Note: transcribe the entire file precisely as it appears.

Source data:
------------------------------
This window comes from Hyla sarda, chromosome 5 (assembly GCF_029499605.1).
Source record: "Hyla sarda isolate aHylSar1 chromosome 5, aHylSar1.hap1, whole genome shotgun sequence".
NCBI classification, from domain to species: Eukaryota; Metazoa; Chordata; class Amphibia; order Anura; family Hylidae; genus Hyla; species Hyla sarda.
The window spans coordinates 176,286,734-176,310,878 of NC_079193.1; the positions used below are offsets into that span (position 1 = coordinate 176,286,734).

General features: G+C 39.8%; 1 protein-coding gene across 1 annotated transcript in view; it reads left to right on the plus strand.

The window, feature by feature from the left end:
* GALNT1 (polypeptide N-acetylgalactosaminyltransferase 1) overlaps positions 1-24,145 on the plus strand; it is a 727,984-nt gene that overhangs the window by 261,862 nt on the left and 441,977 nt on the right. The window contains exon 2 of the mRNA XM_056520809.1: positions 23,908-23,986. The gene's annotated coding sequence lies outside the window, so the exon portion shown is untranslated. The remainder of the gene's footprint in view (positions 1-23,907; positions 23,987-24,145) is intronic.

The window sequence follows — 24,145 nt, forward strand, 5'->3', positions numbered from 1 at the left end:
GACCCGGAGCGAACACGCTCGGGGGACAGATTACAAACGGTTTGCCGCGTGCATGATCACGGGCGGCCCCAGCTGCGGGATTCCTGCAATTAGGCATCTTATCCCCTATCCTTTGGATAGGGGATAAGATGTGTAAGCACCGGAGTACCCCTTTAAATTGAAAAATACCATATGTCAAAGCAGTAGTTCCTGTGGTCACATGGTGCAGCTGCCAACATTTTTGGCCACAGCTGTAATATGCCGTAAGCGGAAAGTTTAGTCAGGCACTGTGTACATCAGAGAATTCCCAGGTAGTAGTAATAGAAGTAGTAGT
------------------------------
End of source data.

This window comes from Hyla sarda, chromosome 5 (assembly GCF_029499605.1).
Source record: "Hyla sarda isolate aHylSar1 chromosome 5, aHylSar1.hap1, whole genome shotgun sequence".
NCBI classification, from domain to species: Eukaryota; Metazoa; Chordata; class Amphibia; order Anura; family Hylidae; genus Hyla; species Hyla sarda.
The window spans coordinates 176,286,734-176,310,878 of NC_079193.1; the positions used below are offsets into that span (position 1 = coordinate 176,286,734).

General features: G+C 39.8%; 1 protein-coding gene across 1 annotated transcript in view; it reads left to right on the plus strand.

The window, feature by feature from the left end:
* GALNT1 (polypeptide N-acetylgalactosaminyltransferase 1) overlaps positions 1-24,145 on the plus strand; it is a 727,984-nt gene that overhangs the window by 261,862 nt on the left and 441,977 nt on the right. The window contains exon 2 of the mRNA XM_056520809.1: positions 23,908-23,986. The gene's annotated coding sequence lies outside the window, so the exon portion shown is untranslated. The remainder of the gene's footprint in view (positions 1-23,907; positions 23,987-24,145) is intronic.

The window sequence follows — 24,145 nt, forward strand, 5'->3', positions numbered from 1 at the left end:
GACCCGGAGCGAACACGCTCGGGGGACAGATTACAAACGGTTTGCCGCGTGCATGATCACGGGCGGCCCCAGCTGCGGGATTCCTGCAATTAGGCATCTTATCCCCTATCCTTTGGATAGGGGATAAGATGTGTAAGCACCGGAGTACCCCTTTAAATTGAAAAATACCATATGTCAAAGCAGTAGTTCCTGTGGTCACATGGTGCAGCTGCCAACATTTTTGGCCACAGCTGTAATATGCCGTAAGCGGAAAGTTTAGTCAGGCACTGTGTACATCAGAGAATTCCCAGGTAGTAGTAATAGAAGTAGTAGT